Nidaros Cathedral
Nidaros Cathedral side door

 

The year 1015 saw Olaf back in Norway and with the support of the five Kings of the Uplands, Olaf declared himself King. Furthermore, he then conquered the south of Norway, founding Borg, (now the town of Sarpsborg), and even made peace with the King of Sweden.

However, his reign over a united Norway was not to last, and he was forced to flee into exile, from Canute the Great who had the support of discontented Norwegian nobles. When Canute’s Regent was lost at sea, Olaf took the opportunity to seize back his kingdom, but died at the ensuing Battle of Stiklestad.

500px-Stiklestad_kirke_-_vinter
Stiklestad Church where Olaf fell in battle Source: Wikipedia

It is said that Olaf’s body is buried somewhere near the present day site of Nidaros cathedral,  by a stream. Some time after the burial, legend has it that Olav’s coffin rose up out of the ground, and was re-interned. Rumors begun to circulate in the community about Olaf’s exploits and his legendary status, and when the coffin again rose up out of the burial site as second time, the people opened it and it was said to “smell like roses”.

Burial place of St Olav
Burial place of St Olav

A year after his death, he was canonized as a Saint. Construction  began on the Nidaros Cathedral in 1070 over the burial site of St. Olaf. The oldest parts  of Nidaros, still in existence date from the middle of the twelfth century, as fire has reduced the cathedral to ruins until the Reformation.

As the northernmost cathedral in the world, it is a site of pilgrimage even today.


Nidaros Domkirken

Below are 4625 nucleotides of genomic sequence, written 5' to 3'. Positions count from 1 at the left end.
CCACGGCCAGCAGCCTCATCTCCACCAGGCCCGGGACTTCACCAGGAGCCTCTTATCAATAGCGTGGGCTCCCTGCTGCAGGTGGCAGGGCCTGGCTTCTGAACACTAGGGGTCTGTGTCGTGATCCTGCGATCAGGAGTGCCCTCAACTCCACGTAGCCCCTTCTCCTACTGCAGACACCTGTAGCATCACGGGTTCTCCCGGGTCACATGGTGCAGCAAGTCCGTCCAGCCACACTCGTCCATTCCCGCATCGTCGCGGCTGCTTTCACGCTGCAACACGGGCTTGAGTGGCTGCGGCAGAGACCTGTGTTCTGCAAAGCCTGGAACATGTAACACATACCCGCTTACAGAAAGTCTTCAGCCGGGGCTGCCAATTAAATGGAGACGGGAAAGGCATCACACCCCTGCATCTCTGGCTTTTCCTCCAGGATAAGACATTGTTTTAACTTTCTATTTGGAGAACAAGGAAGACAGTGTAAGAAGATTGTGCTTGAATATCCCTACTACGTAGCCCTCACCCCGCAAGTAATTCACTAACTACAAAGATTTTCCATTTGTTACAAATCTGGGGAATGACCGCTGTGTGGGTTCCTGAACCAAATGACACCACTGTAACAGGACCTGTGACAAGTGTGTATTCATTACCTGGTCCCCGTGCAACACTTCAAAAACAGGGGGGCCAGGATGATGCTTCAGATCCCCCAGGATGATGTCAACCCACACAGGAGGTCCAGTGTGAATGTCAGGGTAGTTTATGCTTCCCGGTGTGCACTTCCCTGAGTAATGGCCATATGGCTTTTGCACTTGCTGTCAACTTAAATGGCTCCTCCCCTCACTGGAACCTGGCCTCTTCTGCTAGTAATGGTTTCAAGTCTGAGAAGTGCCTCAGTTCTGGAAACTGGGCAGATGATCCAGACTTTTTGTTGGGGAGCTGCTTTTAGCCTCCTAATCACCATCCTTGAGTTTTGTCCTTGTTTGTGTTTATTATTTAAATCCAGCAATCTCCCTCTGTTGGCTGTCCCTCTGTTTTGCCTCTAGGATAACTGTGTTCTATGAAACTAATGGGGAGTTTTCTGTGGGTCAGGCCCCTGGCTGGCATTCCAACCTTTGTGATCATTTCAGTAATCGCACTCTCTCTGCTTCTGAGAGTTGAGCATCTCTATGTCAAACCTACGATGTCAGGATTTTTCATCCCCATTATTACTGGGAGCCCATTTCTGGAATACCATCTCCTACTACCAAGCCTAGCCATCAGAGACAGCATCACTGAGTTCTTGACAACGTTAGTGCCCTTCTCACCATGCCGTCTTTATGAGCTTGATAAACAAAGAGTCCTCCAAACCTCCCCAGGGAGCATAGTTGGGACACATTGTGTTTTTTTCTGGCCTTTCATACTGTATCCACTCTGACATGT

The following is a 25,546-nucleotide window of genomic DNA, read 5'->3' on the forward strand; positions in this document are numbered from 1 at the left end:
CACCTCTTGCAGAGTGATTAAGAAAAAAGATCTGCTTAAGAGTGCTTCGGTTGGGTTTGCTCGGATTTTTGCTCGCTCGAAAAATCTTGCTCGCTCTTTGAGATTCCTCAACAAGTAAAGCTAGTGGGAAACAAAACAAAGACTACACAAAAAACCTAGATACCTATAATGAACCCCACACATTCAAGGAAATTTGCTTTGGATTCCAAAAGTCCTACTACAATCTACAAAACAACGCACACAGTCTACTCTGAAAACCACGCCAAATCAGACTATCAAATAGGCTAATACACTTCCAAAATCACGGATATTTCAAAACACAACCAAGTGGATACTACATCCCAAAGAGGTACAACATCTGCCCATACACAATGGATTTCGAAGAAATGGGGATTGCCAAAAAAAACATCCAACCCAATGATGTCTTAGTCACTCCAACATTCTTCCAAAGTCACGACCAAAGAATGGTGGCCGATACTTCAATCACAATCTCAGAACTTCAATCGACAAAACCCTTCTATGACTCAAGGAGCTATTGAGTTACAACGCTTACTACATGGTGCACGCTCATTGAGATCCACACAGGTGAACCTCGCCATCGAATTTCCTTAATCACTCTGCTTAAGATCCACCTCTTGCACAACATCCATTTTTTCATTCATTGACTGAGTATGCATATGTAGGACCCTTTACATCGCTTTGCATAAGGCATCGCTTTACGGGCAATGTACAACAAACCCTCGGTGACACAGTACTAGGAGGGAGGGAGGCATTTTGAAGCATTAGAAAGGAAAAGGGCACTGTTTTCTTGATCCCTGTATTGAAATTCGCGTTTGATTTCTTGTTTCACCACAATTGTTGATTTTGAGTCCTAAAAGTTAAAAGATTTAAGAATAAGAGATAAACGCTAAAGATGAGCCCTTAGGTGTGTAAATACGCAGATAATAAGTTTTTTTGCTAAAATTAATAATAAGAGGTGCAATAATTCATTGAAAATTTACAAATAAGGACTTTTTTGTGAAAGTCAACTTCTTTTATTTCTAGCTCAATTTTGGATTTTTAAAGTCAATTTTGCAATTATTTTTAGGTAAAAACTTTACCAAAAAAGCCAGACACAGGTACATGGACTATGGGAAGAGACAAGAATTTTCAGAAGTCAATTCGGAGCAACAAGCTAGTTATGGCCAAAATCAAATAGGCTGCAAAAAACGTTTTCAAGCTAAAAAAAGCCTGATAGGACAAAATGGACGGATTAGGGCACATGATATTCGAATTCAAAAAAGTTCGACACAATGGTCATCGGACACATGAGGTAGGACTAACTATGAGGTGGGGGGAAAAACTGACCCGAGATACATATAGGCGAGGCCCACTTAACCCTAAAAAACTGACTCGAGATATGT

Nidaros Cathedral in Trondheim, Norway built to honour St Olav

 

Olaf was canonized by Bishop Grimkell in Nidaros on 3 August 1031, and is remembered as Rex perpetuus Norvegiae, the Eternal King of Norway. [He is, however, remembered] more so than his attempts to finally and forcefully convert the country to Christianity, Olaf’s martyrdom at Stiklestad appears to have contributed decisively to establishing the Church in all parts of the country.” [Odd Steinar]

IMG_4085
Pilgrims would leave their mark on Nidaros cathedral walls to ward off evil

It seems that Olaf, like many Scandinavian kings, used his Christianity to gain more power for the monarchy and centralize control in Norway. The cult of Olaf not only unified the country, it also fulfilled the conversion of the nation, something for which the king had fought so hard. [Wikipedia]

 

And today the Olsok legacy lives on, not only in Scandinavia, but also in many parts of the world, where Scandinavian heritage is honoured. Whether this was Olaf’s primary or secondary intention, it is clear that he is remembered as Norway’s patron Saint:  the King who united Norway for the first time.

gammel bro2014
In Trondheim

Something to  Ponder About

 

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Sally D’s Mobile Photography Challenge: Black and White – Trondheim, florals and the sea

A Photography challenge by a new name, but the same fantastic photography challenge, nonetheless. At the same time as Sally’s new title for her ‘phoneography’ challenge, is launched, I have a new smartphone, with much improved photo capabilities, yet to be worked out so, the aging Nexus 4 is the tool behind these:

Trondheim
The Clayton’s Selfie – the act of taking a selfie while desperately trying not to look like a selfie

phonenature

and this:

Edited in Picasacliff boy-001

Also edited in Picasa: IMG_20141023_070543-001

Join us here

Other excellent Monochromatic entries for this week:

http://luciledegodoy.com/2015/05/18/sally-ds-mobile-photography-challenge-black-and-white/

https://sustainabilitea.wordpress.com/2015/05/18/phoneography-and-non-slr-digital-devices-photo-challenge-black-and-white-trees-fog-and-sun/

https://decocraftsdigicrafts.wordpress.com/2015/05/19/sally-ds-mobile-photography-black-and-white/

http://nadinetomlinson.com/2015/05/18/the-cards-we-are-dealt

More photographic challenges to ponder about